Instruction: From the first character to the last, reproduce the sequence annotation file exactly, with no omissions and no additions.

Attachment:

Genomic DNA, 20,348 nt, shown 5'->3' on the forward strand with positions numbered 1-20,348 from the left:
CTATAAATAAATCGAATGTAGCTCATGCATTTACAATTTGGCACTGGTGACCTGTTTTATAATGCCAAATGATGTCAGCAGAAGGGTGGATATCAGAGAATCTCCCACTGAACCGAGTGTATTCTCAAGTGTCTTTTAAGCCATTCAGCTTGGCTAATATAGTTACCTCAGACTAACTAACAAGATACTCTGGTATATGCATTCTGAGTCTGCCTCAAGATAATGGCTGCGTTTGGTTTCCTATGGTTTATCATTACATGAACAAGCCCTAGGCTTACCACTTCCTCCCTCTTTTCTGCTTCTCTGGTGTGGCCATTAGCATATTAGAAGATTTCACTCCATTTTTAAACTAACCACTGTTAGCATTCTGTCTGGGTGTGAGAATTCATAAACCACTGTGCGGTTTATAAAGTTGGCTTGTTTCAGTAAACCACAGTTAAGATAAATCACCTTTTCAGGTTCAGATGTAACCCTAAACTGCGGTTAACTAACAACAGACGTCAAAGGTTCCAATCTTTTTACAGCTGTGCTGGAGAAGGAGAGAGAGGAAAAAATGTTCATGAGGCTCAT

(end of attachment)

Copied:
Genomic DNA, 20,348 nt, shown 5'->3' on the forward strand with positions numbered 1-20,348 from the left:
CTATAAATAAATCGAATGTAGCTCATGCATTTACAATTTGGCACTGGTGACCTGTTTTATAATGCCAAATGATGTCAGCAGAAGGGTGGATATCAGAGAATCTCCCACTGAACCGAGTGTATTCTCAAGTGTCTTTTAAGCCATTCAGCTTGGCTAATATAGTTACCTCAGACTAACTAACAAGATACTCTGGTATATGCATTCTGAGTCTGCCTCAAGATAATGGCTGCGTTTGGTTTCCTATGGTTTATCATTACATGAACAAGCCCTAGGCTTACCACTTCCTCCCTCTTTTCTGCTTCTCTGGTGTGGCCATTAGCATATTAGAAGATTTCACTCCATTTTTAAACTAACCACTGTTAGCATTCTGTCTGGGTGTGAGAATTCATAAACCACTGTGCGGTTTATAAAGTTGGCTTGTTTCAGTAAACCACAGTTAAGATAAATCACCTTTTCAGGTTCAGATGTAACCCTAAACTGCGGTTAACTAACAACAGACGTCAAAGGTTCCAATCTTTTTACAGCTGTGCTGGAGAAGGAGAGAGAGGAAAAAATGTTCATGAGGCTCAT